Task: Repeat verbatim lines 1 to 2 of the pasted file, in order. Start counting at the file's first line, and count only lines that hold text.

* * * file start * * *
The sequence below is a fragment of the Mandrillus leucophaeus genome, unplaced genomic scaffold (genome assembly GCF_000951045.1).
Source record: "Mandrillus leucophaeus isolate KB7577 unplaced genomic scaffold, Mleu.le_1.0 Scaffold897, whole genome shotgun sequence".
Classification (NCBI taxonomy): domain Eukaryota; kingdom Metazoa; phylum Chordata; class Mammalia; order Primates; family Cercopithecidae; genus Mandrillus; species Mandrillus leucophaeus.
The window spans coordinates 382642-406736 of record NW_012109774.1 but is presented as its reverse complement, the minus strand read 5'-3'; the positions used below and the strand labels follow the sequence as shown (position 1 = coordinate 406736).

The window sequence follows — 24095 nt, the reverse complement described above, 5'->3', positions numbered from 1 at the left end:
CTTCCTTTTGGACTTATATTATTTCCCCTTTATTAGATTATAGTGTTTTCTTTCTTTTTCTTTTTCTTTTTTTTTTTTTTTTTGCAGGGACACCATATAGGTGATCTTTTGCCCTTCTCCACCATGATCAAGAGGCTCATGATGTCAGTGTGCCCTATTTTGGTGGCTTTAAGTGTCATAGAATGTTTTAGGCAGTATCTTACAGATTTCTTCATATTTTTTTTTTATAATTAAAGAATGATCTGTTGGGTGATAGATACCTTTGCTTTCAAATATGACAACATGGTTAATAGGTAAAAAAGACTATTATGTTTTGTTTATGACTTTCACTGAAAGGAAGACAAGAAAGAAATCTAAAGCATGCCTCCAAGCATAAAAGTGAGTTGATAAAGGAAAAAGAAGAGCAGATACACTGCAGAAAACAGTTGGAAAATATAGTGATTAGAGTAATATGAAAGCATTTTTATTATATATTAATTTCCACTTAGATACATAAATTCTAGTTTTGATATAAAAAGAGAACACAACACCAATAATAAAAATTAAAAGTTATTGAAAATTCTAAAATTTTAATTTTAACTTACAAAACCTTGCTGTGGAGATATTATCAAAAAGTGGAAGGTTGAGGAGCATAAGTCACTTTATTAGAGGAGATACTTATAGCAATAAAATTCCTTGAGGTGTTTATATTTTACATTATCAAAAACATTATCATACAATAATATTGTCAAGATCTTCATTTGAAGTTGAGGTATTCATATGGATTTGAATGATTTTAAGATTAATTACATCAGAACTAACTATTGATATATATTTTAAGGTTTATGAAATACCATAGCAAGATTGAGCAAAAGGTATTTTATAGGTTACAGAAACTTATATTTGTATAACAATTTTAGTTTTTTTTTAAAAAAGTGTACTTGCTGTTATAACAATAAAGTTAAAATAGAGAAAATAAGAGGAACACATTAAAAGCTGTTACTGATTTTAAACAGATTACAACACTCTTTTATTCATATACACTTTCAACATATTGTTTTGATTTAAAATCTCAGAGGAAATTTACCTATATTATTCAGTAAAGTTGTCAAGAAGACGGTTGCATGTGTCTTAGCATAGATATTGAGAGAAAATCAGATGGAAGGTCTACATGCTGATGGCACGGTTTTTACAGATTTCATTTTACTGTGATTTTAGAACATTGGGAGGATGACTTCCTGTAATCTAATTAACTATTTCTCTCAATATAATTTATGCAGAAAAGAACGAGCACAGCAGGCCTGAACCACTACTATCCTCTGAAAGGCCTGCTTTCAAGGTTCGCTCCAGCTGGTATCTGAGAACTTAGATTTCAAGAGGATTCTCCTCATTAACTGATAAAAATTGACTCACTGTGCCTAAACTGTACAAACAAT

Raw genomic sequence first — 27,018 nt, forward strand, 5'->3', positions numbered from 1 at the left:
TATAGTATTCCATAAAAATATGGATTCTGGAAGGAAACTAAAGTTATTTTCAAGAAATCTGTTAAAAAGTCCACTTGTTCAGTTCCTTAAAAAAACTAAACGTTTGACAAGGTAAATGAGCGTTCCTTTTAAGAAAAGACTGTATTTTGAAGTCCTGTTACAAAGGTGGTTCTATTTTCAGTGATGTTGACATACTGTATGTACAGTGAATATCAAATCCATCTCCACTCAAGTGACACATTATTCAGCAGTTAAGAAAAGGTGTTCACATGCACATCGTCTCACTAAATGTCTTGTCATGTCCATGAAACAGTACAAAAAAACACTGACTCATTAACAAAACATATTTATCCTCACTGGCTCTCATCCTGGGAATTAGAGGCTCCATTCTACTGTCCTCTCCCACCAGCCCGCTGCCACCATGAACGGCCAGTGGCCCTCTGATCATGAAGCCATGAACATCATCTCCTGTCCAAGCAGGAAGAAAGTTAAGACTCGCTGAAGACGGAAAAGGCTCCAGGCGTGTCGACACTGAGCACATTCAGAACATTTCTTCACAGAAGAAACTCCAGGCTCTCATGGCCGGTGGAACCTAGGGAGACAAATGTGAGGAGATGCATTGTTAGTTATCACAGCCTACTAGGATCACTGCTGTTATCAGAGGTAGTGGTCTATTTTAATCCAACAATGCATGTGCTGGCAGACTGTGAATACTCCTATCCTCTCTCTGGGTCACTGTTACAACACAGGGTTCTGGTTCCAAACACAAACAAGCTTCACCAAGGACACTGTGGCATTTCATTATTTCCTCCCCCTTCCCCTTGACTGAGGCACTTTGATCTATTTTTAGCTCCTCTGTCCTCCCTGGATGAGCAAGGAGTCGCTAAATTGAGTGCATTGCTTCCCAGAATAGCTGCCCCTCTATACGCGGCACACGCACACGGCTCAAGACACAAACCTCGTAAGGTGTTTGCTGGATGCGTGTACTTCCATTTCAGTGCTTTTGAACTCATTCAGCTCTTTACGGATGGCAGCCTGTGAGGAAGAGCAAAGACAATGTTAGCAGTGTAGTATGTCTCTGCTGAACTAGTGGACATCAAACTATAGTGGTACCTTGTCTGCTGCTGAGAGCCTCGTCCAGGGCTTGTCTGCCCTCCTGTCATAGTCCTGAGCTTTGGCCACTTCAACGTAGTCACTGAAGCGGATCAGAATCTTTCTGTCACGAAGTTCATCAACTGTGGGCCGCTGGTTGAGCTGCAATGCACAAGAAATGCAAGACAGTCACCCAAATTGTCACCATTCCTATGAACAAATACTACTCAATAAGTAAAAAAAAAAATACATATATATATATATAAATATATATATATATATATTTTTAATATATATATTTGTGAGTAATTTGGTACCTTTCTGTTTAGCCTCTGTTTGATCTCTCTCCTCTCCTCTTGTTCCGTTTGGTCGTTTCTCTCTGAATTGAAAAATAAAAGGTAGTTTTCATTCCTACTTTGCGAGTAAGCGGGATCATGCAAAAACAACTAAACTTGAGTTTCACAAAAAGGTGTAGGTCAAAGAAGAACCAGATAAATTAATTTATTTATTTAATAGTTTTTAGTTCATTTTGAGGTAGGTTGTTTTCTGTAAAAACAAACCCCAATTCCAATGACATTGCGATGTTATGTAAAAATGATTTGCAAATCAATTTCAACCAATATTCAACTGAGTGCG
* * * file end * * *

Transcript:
The sequence below is a fragment of the Mandrillus leucophaeus genome, unplaced genomic scaffold (genome assembly GCF_000951045.1).
Source record: "Mandrillus leucophaeus isolate KB7577 unplaced genomic scaffold, Mleu.le_1.0 Scaffold897, whole genome shotgun sequence".